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The Art of Divination by marauder5
Chapter 6 : The inquest
Rating: MatureChapter Reviews: 6

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CI by TheWallfloer2.0!


They passed by so slowly that I could almost hear them: the seconds, dragging their feet as they moved forwards; the minutes, reluctantly going in the same direction; the never-ending ticking of time passing by. How long had it been since I had seen her face, since they had taken me away from the sweet haven that was simply her presence in my life? I had lost track of time, but I couldn’t stop counting the minutes.

There was one thought that wouldn’t leave me alone, that held onto me even when I tried my best to push it out of my mind: they had her now. She was in their grip, their control, and I couldn’t save her from them. She was mine – she was supposed to be just mine – but it was them who had her now.



The shattering sound of glass breaking rang through Teddy’s ears as he stepped through the door that lead into the Auror Department the following morning. His eyes moved quickly around the room as he registered everything that went on. A group of trainee Aurors stood further down the hall, squeezed together up against the steady stonewall outside one of the classrooms, with identic frightened looks on their faces. It seemed that every Auror in the entire department had left their office to see what was happening, and they had now formed a circle around two people in the middle of the large, open area, blocking Teddy’s sight and preventing him from seeing what was going on. However, the two angry voices that echoed under the high ceiling and the swishing sound of spells being cast gave him a pretty good idea: there was a duel going on – here! Right in front of the eyes of the best Aurors in Great Britain!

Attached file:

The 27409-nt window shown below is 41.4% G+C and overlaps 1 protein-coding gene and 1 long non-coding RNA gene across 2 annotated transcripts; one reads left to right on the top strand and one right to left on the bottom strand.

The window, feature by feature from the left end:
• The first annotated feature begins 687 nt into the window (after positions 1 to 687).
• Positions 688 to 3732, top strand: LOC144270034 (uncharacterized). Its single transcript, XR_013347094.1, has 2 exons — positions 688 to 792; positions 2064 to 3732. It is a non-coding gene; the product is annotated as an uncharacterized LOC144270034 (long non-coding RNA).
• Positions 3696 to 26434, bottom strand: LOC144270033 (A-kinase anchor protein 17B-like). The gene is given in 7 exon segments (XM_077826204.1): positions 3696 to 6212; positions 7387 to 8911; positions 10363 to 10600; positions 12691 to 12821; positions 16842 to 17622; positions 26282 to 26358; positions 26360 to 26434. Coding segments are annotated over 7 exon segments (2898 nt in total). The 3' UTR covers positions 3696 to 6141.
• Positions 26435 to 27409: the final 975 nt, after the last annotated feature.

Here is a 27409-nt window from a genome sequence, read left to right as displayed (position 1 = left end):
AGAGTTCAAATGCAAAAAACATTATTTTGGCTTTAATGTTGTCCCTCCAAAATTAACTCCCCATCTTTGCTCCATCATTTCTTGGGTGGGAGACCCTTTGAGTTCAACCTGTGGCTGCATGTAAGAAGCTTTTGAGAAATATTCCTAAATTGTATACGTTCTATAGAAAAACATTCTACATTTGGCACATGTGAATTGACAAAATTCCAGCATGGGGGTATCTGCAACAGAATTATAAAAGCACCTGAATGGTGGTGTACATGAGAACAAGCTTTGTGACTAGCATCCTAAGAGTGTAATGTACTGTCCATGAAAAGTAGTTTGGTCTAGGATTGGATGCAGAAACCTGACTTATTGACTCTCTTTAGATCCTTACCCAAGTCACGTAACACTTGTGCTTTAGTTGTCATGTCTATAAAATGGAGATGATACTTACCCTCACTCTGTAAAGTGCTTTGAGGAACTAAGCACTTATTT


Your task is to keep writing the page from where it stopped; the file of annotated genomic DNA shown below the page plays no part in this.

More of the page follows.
Balancing on his toes, Teddy stretched his neck to get a better view of the scene. Just as one of the men raised his voice, the back of the other man’s head became visible. His hair was grey, and even from where he was standing, Teddy could see the veins in his thick neck pulsating and throbbing.

“What’s going on?” Teddy asked the Auror standing the closest to him – a tall man who could easily see over the top of the heads of those blocking Teddy’s view.

The man, Marwick, turned his head to meet his eyes. “It’s Finnigan,” he mumbled. “I don’t know what has gotten into him, but he went completely mental this morning, stormed into Barrett’s office and started throwing curses at him. This”, he made a gesture towards the middle of the room, “has been going on for about twenty minutes. Barrett won’t let us interfere.”

“He probably wants to prove himself.”

The words slipped out of Teddy’s mouth before he could stop them, but his colleague simply raised one eyebrow and nodded. “But this is not a good place to discuss that, my friend,” he began, and before he could continue, Seamus Finnigan’s voice interrupted him.

“You’re a joke!” he yelled. “You’re a joke and you’re off your rocker! I’m not going to just sit back and let you-“

“Shut up!” Barrett spat. “Silencio!”


Noticing a gap between two women closer to the middle, Teddy hurried over there. When he lifted his head to really get a look at the scene, Barrett waved his wand again. Spell after spell flew in Seamus’ direction, but he skilfully averted every single one of them. His face became progressively redder, and his eyes seemed to darken more with each spell that Barrett cast at him.